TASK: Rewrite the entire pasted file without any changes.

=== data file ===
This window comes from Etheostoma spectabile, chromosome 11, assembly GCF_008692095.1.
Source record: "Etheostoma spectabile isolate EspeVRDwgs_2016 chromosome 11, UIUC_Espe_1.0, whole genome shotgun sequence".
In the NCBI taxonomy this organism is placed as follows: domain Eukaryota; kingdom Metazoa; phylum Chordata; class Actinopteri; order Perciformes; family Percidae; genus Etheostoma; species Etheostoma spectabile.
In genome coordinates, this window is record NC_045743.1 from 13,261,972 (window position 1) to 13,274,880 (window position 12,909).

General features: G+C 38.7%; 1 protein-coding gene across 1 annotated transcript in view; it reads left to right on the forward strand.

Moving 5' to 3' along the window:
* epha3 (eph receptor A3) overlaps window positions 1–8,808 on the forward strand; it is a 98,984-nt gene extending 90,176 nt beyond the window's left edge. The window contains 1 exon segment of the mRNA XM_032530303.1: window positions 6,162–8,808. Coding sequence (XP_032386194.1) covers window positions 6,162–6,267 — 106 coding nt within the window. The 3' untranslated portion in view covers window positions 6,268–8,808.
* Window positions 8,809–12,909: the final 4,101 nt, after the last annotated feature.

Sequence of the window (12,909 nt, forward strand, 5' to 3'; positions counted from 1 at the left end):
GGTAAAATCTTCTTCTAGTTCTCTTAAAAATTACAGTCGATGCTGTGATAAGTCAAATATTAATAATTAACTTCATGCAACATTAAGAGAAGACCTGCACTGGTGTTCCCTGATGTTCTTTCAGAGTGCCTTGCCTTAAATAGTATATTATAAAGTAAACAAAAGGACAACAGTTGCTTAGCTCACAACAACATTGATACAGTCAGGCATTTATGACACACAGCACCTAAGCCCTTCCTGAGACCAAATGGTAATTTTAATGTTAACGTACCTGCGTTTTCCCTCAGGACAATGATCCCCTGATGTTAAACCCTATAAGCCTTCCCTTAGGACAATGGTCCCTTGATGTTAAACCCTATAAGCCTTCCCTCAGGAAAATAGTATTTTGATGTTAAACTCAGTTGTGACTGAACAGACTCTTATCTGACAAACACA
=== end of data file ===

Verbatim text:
This window comes from Etheostoma spectabile, chromosome 11, assembly GCF_008692095.1.
Source record: "Etheostoma spectabile isolate EspeVRDwgs_2016 chromosome 11, UIUC_Espe_1.0, whole genome shotgun sequence".
In the NCBI taxonomy this organism is placed as follows: domain Eukaryota; kingdom Metazoa; phylum Chordata; class Actinopteri; order Perciformes; family Percidae; genus Etheostoma; species Etheostoma spectabile.
In genome coordinates, this window is record NC_045743.1 from 13,261,972 (window position 1) to 13,274,880 (window position 12,909).

General features: G+C 38.7%; 1 protein-coding gene across 1 annotated transcript in view; it reads left to right on the forward strand.

Moving 5' to 3' along the window:
* epha3 (eph receptor A3) overlaps window positions 1–8,808 on the forward strand; it is a 98,984-nt gene extending 90,176 nt beyond the window's left edge. The window contains 1 exon segment of the mRNA XM_032530303.1: window positions 6,162–8,808. Coding sequence (XP_032386194.1) covers window positions 6,162–6,267 — 106 coding nt within the window. The 3' untranslated portion in view covers window positions 6,268–8,808.
* Window positions 8,809–12,909: the final 4,101 nt, after the last annotated feature.

Sequence of the window (12,909 nt, forward strand, 5' to 3'; positions counted from 1 at the left end):
GGTAAAATCTTCTTCTAGTTCTCTTAAAAATTACAGTCGATGCTGTGATAAGTCAAATATTAATAATTAACTTCATGCAACATTAAGAGAAGACCTGCACTGGTGTTCCCTGATGTTCTTTCAGAGTGCCTTGCCTTAAATAGTATATTATAAAGTAAACAAAAGGACAACAGTTGCTTAGCTCACAACAACATTGATACAGTCAGGCATTTATGACACACAGCACCTAAGCCCTTCCTGAGACCAAATGGTAATTTTAATGTTAACGTACCTGCGTTTTCCCTCAGGACAATGATCCCCTGATGTTAAACCCTATAAGCCTTCCCTTAGGACAATGGTCCCTTGATGTTAAACCCTATAAGCCTTCCCTCAGGAAAATAGTATTTTGATGTTAAACTCAGTTGTGACTGAACAGACTCTTATCTGACAAACACA